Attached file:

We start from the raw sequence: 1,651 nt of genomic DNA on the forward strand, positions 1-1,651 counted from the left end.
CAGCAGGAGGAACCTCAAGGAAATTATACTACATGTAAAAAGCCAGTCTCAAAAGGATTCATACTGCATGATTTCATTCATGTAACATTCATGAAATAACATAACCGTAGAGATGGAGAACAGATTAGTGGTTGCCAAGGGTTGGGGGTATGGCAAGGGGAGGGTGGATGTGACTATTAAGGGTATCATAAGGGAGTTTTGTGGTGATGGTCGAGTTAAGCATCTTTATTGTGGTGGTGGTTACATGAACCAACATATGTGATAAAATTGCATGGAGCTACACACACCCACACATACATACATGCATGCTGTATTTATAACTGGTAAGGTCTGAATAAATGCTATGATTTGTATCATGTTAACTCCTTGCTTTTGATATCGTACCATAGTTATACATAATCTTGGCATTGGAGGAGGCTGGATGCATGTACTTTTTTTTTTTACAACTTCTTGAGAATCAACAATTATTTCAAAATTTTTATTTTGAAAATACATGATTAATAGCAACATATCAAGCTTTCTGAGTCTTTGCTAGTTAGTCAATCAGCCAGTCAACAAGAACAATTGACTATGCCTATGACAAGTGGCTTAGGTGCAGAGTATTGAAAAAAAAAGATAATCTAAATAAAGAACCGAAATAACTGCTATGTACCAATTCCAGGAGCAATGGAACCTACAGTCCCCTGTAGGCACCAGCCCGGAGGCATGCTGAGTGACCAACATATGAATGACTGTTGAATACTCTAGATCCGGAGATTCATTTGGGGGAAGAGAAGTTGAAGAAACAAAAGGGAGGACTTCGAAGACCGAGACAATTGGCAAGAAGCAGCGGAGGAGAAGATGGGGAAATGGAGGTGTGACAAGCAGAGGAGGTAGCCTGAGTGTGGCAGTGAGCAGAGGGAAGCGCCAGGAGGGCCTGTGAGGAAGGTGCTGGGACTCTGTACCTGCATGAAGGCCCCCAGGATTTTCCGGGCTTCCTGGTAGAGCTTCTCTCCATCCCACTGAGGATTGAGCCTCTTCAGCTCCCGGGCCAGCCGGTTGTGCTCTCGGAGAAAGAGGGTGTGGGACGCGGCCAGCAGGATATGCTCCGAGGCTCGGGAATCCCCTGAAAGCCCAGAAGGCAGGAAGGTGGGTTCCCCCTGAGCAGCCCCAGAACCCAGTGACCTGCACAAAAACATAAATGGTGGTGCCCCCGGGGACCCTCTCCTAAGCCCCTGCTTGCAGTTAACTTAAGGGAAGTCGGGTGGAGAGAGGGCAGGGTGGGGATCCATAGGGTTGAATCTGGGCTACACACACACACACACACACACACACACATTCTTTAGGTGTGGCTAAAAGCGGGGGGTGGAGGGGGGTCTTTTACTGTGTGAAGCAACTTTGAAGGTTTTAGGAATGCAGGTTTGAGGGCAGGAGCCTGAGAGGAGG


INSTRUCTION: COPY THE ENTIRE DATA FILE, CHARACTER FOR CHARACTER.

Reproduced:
We start from the raw sequence: 1,651 nt of genomic DNA on the forward strand, positions 1-1,651 counted from the left end.
CAGCAGGAGGAACCTCAAGGAAATTATACTACATGTAAAAAGCCAGTCTCAAAAGGATTCATACTGCATGATTTCATTCATGTAACATTCATGAAATAACATAACCGTAGAGATGGAGAACAGATTAGTGGTTGCCAAGGGTTGGGGGTATGGCAAGGGGAGGGTGGATGTGACTATTAAGGGTATCATAAGGGAGTTTTGTGGTGATGGTCGAGTTAAGCATCTTTATTGTGGTGGTGGTTACATGAACCAACATATGTGATAAAATTGCATGGAGCTACACACACCCACACATACATACATGCATGCTGTATTTATAACTGGTAAGGTCTGAATAAATGCTATGATTTGTATCATGTTAACTCCTTGCTTTTGATATCGTACCATAGTTATACATAATCTTGGCATTGGAGGAGGCTGGATGCATGTACTTTTTTTTTTTACAACTTCTTGAGAATCAACAATTATTTCAAAATTTTTATTTTGAAAATACATGATTAATAGCAACATATCAAGCTTTCTGAGTCTTTGCTAGTTAGTCAATCAGCCAGTCAACAAGAACAATTGACTATGCCTATGACAAGTGGCTTAGGTGCAGAGTATTGAAAAAAAAAGATAATCTAAATAAAGAACCGAAATAACTGCTATGTACCAATTCCAGGAGCAATGGAACCTACAGTCCCCTGTAGGCACCAGCCCGGAGGCATGCTGAGTGACCAACATATGAATGACTGTTGAATACTCTAGATCCGGAGATTCATTTGGGGGAAGAGAAGTTGAAGAAACAAAAGGGAGGACTTCGAAGACCGAGACAATTGGCAAGAAGCAGCGGAGGAGAAGATGGGGAAATGGAGGTGTGACAAGCAGAGGAGGTAGCCTGAGTGTGGCAGTGAGCAGAGGGAAGCGCCAGGAGGGCCTGTGAGGAAGGTGCTGGGACTCTGTACCTGCATGAAGGCCCCCAGGATTTTCCGGGCTTCCTGGTAGAGCTTCTCTCCATCCCACTGAGGATTGAGCCTCTTCAGCTCCCGGGCCAGCCGGTTGTGCTCTCGGAGAAAGAGGGTGTGGGACGCGGCCAGCAGGATATGCTCCGAGGCTCGGGAATCCCCTGAAAGCCCAGAAGGCAGGAAGGTGGGTTCCCCCTGAGCAGCCCCAGAACCCAGTGACCTGCACAAAAACATAAATGGTGGTGCCCCCGGGGACCCTCTCCTAAGCCCCTGCTTGCAGTTAACTTAAGGGAAGTCGGGTGGAGAGAGGGCAGGGTGGGGATCCATAGGGTTGAATCTGGGCTACACACACACACACACACACACACACACATTCTTTAGGTGTGGCTAAAAGCGGGGGGTGGAGGGGGGTCTTTTACTGTGTGAAGCAACTTTGAAGGTTTTAGGAATGCAGGTTTGAGGGCAGGAGCCTGAGAGGAGG